MONTGOMERY BUS BOYCOTT
In 1943, a seamstress named Rosa Parks paid to get on a city bus driven by J. Fred Blake in Montgomery, Alabama. As per custom, Parks paid her fee to ride the bus, then exited so that she could re-enter on the back of the bus, as people of color were supposed to. Blake decided to pull away before letting Parks back on the bus, even though she paid her fee. On December 1, 1955, Parks had another instance on Blake’s bus, this time causing more waves in the national and historical landscape. Life in Montgomery in 1955 still required black citizens to sit on the back half of the bus, and if the white section filled up, black men and women were asked to stand and give up their seats for white citizens. On this date however Parks, who had been sitting in the first row of the colored section, was asked by Blake to give her seat up, and she refused. After paying $14 in court fees and fines, Parks had started a revolution, because enough was enough.
Parks served as the secretary in the local chapter of the National Association for the Advancement of Colored People (NAACP), meaning that she knew the significance and opportunity that her actions presented. On December 5th, when Parks was being tried, the Women’s Political Council (WPC) had begun circulating flyers and word spread that there was a call for a boycott of the Montgomery bus system. On Monday, December 5th, 40,000 African-American bus riders, the majority of the business for the transportation company, boycotted the system. It would not end with the transportation boycott however, that same afternoon, the Montgomery Improvement Association (MIA) was created in order to garner certain demands that the black citizens had in the city. A 26 year old pastor by the name of Martin Luther King Jr. was elected president of the group.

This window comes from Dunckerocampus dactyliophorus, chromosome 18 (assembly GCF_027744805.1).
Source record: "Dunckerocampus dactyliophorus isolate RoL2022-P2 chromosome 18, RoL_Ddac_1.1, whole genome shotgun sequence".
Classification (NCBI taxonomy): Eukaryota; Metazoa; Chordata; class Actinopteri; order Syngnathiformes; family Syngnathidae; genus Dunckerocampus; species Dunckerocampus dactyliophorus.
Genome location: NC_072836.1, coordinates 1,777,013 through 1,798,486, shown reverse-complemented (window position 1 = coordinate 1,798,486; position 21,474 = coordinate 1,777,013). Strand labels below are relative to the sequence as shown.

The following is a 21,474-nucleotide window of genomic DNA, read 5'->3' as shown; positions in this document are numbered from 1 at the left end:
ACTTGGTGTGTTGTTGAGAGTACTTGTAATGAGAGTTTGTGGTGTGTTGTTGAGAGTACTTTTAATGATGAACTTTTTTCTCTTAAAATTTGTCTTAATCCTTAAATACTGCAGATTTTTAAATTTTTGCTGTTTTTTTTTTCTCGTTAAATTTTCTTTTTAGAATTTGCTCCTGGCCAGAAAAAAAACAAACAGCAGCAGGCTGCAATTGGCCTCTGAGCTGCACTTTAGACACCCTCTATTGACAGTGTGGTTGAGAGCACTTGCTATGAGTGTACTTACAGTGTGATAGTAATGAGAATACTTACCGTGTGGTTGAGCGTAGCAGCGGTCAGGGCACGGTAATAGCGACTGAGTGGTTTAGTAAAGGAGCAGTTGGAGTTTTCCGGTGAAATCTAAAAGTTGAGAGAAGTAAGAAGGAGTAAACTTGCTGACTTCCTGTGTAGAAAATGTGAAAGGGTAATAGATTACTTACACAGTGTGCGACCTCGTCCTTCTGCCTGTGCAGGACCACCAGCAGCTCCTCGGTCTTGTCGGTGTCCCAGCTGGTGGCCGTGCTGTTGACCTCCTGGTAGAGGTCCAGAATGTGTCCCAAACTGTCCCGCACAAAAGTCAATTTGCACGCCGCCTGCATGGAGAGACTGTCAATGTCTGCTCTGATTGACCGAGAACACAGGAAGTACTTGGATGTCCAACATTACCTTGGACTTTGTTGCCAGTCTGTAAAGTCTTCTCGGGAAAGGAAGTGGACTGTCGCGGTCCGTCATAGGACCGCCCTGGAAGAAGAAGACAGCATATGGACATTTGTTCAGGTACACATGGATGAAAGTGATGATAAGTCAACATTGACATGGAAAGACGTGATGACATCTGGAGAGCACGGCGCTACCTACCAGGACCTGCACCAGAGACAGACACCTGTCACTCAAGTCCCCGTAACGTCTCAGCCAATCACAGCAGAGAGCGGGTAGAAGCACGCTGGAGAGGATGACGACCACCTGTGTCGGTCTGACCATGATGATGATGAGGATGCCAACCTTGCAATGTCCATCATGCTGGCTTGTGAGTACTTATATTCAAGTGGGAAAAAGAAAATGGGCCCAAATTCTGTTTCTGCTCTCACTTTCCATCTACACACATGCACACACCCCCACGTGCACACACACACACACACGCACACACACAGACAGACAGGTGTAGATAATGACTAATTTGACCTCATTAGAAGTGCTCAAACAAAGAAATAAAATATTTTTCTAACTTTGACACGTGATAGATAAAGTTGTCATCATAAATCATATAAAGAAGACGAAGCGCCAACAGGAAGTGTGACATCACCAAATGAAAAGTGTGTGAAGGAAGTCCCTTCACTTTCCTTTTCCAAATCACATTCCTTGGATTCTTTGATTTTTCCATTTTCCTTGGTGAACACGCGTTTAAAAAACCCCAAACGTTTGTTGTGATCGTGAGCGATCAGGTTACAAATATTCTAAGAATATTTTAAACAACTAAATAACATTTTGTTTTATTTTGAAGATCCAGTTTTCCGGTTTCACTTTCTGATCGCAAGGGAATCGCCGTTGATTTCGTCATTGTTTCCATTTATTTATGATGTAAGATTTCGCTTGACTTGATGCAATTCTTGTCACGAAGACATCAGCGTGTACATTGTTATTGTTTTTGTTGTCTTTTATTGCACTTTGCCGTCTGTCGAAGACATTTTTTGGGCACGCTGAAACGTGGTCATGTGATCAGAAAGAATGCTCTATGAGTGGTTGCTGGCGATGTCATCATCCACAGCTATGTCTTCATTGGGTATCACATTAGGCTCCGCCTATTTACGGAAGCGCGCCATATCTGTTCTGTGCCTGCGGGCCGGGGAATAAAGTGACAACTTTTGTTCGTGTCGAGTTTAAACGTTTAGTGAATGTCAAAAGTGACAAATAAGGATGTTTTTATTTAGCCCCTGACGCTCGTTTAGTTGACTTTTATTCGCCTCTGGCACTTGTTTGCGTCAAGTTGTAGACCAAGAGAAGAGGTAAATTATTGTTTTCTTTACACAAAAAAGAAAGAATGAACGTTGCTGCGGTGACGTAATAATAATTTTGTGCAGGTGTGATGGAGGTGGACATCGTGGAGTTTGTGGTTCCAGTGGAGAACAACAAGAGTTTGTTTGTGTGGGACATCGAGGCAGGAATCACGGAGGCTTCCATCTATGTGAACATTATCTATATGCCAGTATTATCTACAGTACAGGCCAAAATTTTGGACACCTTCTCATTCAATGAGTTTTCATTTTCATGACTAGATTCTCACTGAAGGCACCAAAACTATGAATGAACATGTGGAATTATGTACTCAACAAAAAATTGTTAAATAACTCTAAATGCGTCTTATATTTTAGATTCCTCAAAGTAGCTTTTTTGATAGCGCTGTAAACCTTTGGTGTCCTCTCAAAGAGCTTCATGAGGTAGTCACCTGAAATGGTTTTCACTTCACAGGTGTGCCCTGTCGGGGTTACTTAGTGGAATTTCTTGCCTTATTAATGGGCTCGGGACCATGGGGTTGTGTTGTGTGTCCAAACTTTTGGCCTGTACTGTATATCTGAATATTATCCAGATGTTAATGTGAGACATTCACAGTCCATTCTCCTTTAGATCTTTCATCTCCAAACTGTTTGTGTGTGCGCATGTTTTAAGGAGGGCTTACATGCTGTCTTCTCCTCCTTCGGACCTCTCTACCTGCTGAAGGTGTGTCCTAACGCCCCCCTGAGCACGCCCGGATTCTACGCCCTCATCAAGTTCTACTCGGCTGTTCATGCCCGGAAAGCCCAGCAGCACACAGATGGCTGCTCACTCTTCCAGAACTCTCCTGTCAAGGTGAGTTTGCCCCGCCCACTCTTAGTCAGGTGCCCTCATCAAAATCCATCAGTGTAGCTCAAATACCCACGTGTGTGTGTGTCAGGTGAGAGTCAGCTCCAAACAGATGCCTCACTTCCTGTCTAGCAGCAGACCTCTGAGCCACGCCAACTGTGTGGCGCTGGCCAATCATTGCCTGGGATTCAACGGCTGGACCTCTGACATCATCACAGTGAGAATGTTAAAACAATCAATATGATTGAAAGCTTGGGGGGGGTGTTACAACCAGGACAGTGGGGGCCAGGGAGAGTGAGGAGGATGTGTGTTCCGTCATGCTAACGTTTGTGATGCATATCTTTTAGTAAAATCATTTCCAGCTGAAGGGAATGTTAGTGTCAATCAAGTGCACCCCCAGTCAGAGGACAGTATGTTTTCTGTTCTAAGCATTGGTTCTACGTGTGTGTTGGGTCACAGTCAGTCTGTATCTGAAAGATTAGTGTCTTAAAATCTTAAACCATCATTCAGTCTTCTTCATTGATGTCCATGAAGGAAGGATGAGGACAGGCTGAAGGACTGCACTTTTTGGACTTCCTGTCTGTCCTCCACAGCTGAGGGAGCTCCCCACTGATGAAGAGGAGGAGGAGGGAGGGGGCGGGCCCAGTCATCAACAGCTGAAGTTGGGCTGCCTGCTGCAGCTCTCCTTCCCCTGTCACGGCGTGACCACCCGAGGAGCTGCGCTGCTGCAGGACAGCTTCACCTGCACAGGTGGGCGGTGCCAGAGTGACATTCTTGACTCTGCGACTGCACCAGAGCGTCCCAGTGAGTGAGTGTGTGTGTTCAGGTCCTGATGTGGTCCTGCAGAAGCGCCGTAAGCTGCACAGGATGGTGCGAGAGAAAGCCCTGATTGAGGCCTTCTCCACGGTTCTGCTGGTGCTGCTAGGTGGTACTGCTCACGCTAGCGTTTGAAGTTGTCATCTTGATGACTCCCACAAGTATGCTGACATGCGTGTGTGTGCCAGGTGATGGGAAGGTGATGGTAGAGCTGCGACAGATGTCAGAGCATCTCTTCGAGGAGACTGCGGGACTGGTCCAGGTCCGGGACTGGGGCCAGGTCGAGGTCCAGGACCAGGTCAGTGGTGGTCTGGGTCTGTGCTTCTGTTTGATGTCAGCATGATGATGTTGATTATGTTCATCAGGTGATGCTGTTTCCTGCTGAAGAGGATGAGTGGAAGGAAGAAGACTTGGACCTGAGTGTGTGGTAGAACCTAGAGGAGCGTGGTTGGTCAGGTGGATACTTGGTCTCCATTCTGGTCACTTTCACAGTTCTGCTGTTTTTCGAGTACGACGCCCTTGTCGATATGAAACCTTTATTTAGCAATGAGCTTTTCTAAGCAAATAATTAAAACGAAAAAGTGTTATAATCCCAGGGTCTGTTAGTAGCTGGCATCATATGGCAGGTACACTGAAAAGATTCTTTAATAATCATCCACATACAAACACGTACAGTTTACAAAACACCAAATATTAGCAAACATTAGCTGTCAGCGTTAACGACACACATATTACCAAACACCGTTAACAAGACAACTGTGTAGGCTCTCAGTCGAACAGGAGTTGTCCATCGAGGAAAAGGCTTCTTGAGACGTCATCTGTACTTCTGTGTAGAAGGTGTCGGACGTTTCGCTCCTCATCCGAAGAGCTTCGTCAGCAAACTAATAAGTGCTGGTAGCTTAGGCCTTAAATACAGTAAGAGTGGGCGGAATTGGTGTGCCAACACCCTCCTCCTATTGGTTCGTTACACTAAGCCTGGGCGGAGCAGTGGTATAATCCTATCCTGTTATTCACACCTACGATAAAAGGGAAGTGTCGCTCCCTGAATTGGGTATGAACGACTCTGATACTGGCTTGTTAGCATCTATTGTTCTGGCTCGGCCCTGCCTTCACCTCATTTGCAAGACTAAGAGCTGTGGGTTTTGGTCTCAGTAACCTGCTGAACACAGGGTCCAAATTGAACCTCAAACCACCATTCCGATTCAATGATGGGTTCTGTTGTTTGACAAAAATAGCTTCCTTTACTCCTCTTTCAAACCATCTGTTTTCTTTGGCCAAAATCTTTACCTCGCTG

The group’s demands started off as not an end all be all for segregation, but just that there could be a first come, first serve policy for seating on the bus, and that there would be black bus drivers hired. Even though 75% of bus riders were African-American, the city resisted the demands thinking that the black citizens would have no choice but to abandon their protests. Unfortunately for the city however, carpooling, walking to work and cheap cab rides for African-Americans made it easy for the protestors to resist riding the buses. On June 5, 1956 a Montgomery federal court ruled that segregation on buses violated the 14th Amendment, leading to an eventual integration on December 21, 1956.
As much as the Montgomery bus Boycott was symbolic for the entire Civil Rights Effort, potentially the most practical result of the yearlong boycott was the rise of Dr. King. The boycott brought all kinds of national attention, with King at the forefront. Shortly after the boycott ended, King founded the Southern Christian Leadership Conference (SCLC), and the rest was history.